Multidisciplinary Contact over Mushrooms – CSEAS Newsletter

Multidisciplinary Contact over Mushrooms

Newsletter No.81 2023-06-14

Yunxi Wu (Rural Development Studies)

Life in CSEAS is my first step away from the student routine. My new environment as a researcher is not entirely different, though, because somehow, I am still shielded by my supervisor. CSEAS is absolutely a welcoming, empathetic, and passionate environment. My understanding of the breadth of the research world and the magic of cross-disciplinary topics improved after chatting with more scholars from various academic backgrounds. Doors to new universes have opened before me, and I have found the motivation to examine the results of my study from a broader lens.

The book-reading seminar with my research buddies continues uninterrupted. We recently read an inspiring food-related work. Anna Lowenhaupt Tsing’s The Mushroom at the End of the World: On the Possibility of Life in Capitalist Ruins is about the international circulation of matsutake mushrooms. This book is more than just a story of how matsutake mushrooms made their way from the jungle to indigenous folks’ baskets and eventually to the tables of gourmets. In a time when we are accustomed to order, the matsutake mushroom presents a world beyond order. Above it, we can observe multidisciplinary contact—the wide variety of fields not limited to any one research area or ethnicity—through the many interactions and activities of all the direct and indirect actors in the global commodity supply chain of mushrooms. This includes human-to-human, human-to-nature, and species-to-species connectivity. The book has sparked fresh eyes to reevaluate the sustainability issue and widen the scope of its actors. I recommend it as a bedtime reading.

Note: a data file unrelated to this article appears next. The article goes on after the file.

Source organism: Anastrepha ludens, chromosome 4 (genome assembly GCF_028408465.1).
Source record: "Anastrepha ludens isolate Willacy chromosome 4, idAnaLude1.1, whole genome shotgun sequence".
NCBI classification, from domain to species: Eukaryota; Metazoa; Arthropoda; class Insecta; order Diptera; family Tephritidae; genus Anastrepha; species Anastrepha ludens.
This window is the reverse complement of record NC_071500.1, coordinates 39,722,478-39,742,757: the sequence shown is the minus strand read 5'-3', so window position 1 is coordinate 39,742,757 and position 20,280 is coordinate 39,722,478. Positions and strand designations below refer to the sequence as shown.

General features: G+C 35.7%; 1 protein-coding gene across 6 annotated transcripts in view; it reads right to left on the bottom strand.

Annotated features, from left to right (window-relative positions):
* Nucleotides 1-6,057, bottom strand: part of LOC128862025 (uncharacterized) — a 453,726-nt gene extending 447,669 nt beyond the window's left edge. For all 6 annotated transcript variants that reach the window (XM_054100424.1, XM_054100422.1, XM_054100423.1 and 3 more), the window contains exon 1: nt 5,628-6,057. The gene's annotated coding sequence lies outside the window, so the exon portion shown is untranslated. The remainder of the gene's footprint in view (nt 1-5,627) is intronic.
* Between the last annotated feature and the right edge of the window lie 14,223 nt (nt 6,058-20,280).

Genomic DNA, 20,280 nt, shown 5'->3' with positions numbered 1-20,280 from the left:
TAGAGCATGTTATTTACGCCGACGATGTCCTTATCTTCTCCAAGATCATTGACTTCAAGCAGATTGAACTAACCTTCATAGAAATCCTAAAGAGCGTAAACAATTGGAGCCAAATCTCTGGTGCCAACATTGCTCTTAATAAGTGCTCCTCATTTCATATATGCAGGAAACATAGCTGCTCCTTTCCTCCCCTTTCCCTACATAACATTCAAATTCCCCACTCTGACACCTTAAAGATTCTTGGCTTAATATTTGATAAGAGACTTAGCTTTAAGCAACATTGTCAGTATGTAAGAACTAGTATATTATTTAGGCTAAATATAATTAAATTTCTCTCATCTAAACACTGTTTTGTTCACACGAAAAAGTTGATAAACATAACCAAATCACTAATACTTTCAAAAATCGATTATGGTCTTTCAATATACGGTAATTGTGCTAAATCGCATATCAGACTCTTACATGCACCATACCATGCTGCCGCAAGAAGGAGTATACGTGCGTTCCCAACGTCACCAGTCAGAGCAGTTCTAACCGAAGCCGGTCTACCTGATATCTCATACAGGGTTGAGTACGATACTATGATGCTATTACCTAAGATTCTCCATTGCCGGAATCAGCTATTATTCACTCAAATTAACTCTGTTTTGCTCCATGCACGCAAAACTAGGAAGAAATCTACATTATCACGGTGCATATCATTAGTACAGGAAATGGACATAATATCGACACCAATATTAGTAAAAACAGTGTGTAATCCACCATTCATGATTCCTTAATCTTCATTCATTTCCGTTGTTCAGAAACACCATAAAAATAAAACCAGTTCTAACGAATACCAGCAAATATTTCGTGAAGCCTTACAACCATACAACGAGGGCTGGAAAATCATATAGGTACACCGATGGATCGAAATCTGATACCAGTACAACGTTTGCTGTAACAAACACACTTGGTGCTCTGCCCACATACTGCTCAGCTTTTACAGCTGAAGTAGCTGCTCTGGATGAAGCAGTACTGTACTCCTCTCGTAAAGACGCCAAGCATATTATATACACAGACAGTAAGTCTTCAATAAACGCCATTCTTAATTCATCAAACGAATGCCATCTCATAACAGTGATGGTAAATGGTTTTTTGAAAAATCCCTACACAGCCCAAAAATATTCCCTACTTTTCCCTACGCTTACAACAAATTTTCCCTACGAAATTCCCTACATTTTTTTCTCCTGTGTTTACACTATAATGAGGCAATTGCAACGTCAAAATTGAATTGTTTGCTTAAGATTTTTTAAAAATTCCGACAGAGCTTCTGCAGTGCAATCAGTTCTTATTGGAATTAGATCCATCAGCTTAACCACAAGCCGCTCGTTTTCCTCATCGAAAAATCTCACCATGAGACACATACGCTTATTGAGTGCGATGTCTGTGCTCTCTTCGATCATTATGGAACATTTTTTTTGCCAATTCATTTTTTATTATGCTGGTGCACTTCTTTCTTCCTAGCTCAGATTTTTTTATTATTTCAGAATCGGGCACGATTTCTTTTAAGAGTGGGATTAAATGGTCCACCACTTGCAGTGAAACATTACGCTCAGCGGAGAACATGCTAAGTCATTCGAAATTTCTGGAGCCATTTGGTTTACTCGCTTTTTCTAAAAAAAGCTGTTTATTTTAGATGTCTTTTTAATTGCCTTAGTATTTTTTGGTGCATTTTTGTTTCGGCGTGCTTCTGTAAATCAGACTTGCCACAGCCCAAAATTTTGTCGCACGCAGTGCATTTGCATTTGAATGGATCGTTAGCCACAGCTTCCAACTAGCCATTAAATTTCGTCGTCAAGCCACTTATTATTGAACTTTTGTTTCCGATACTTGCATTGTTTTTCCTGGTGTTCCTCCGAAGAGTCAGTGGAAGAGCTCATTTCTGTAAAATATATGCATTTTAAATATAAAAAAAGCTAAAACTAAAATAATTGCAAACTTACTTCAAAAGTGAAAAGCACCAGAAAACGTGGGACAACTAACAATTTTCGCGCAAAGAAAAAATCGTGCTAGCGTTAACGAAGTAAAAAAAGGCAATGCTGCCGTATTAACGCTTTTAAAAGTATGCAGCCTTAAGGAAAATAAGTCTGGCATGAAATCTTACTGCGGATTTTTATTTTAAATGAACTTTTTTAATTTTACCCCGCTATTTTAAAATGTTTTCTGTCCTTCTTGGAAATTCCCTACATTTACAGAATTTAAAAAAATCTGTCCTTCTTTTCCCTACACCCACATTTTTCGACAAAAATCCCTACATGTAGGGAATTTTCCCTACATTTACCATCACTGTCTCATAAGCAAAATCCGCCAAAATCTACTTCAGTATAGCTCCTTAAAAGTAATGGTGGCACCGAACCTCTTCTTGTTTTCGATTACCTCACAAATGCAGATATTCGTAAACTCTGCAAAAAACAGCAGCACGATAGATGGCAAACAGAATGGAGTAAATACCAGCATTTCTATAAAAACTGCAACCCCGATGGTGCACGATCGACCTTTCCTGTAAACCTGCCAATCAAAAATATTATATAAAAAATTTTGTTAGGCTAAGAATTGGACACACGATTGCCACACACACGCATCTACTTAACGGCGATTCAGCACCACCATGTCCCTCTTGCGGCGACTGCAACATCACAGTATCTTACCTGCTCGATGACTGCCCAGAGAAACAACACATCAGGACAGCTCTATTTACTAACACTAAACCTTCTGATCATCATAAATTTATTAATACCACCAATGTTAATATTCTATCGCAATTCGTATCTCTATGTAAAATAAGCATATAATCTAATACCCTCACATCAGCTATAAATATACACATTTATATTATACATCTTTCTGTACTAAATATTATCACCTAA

(Illustration by Atelier Epocha)

This article is also available in Japanese. »